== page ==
By Bill McAllister
When a group of 26 members of the House of Representatives voted this summer to add a provision to an appropriations bill that would require the United States Postal Service to restore mail deliveries to the standards in place in 2012, the action attracted little attention.
After all, adding postal restrictions to appropriations bills has been a standard practice for lawmakers in Washington.
It is the way Congress has refused to allow an end to Saturday mail deliveries.
But this new requirement has raised the hackles of USPS officials, and they are fighting the proposal, saying the Postal Service “simply cannot afford costly legislatively-mandated inefficiencies that undermine our viability as a self-funding entity.”
On July 13, the nonpartisan Congressional Budget Office entered the fray, reminding lawmakers that the USPS has estimated the cost of returning mail service to the 2012 standard in fiscal 2016 alone would cost the financially troubled agency “about $1.5 billion a year in operating costs.”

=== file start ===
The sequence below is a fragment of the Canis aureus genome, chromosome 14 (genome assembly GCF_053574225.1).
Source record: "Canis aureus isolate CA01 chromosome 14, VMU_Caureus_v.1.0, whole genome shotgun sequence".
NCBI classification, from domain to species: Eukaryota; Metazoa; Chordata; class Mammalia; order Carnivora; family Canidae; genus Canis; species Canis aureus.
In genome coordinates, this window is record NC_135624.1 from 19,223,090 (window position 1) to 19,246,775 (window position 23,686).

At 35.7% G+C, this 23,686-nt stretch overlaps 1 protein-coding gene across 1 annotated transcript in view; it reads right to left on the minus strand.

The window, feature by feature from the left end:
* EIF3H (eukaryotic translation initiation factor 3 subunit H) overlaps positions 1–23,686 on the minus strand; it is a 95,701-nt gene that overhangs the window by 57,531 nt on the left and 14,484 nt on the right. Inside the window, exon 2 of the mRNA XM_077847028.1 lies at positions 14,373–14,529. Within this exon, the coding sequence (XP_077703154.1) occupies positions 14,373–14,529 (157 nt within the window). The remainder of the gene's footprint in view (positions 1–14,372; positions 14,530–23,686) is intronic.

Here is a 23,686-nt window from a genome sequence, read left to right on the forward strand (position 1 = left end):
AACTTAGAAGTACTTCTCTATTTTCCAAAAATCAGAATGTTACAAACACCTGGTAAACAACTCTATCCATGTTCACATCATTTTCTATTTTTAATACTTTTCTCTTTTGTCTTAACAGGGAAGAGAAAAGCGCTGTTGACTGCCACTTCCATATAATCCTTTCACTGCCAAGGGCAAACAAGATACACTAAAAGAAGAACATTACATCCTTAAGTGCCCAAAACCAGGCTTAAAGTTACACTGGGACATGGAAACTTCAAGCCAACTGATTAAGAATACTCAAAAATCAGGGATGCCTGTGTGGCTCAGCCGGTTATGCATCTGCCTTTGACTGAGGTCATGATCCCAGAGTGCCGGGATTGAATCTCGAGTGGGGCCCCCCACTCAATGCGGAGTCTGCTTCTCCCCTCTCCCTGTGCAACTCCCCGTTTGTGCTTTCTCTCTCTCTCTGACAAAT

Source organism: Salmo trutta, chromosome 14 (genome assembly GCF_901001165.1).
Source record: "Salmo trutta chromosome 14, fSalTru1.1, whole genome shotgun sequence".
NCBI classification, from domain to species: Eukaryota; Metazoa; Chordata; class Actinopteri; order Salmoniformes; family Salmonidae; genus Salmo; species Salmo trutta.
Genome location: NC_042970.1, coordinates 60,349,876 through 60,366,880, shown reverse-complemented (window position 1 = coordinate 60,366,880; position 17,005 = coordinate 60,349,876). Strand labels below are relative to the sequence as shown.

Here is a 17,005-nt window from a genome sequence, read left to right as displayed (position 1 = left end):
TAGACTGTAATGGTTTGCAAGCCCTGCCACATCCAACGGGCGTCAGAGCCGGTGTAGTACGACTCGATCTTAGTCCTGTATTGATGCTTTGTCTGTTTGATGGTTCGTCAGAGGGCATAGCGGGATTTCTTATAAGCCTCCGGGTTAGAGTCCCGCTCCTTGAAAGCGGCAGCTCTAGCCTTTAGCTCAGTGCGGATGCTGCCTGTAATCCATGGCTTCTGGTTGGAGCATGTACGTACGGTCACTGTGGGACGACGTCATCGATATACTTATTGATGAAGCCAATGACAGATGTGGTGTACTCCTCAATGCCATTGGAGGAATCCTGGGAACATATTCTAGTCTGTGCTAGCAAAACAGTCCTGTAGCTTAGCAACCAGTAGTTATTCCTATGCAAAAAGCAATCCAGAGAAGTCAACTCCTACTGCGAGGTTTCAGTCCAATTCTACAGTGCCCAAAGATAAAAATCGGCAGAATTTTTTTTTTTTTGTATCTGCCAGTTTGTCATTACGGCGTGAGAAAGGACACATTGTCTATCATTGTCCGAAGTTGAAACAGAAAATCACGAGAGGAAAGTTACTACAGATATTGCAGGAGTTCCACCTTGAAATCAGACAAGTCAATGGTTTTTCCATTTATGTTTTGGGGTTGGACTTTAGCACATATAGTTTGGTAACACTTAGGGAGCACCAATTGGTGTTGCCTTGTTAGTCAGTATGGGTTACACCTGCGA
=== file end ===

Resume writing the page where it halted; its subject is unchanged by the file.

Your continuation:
That is money that the CBO says the Postal Service doesn’t have.
The CBO says that its calculations indicate that a change in delivery standards “would probably cost significantly more than $300 million.”
“However in CBO’s judgment the USPS does not have sufficient resources to do that and the agency’s past actions demonstrate that it likely would give continued funding of its daily operations a higher priority than attempting to comply with a new Congressional mandate,” warned CBO Director Keith Hall.
Hall did offer one rosy predication for the USPS.
He said that the agency is likely to end fiscal 2016 with a $1 billion profit “on a cash accounting basis.”
The mostly Democratic lawmakers who had backed the proposal to roll back mail service to 2012 standards have not retreated.
They are hoping that growing discontent over the Postal Service’s acknowledged slowdown in mail deliveries will light a fire under lawmakers.
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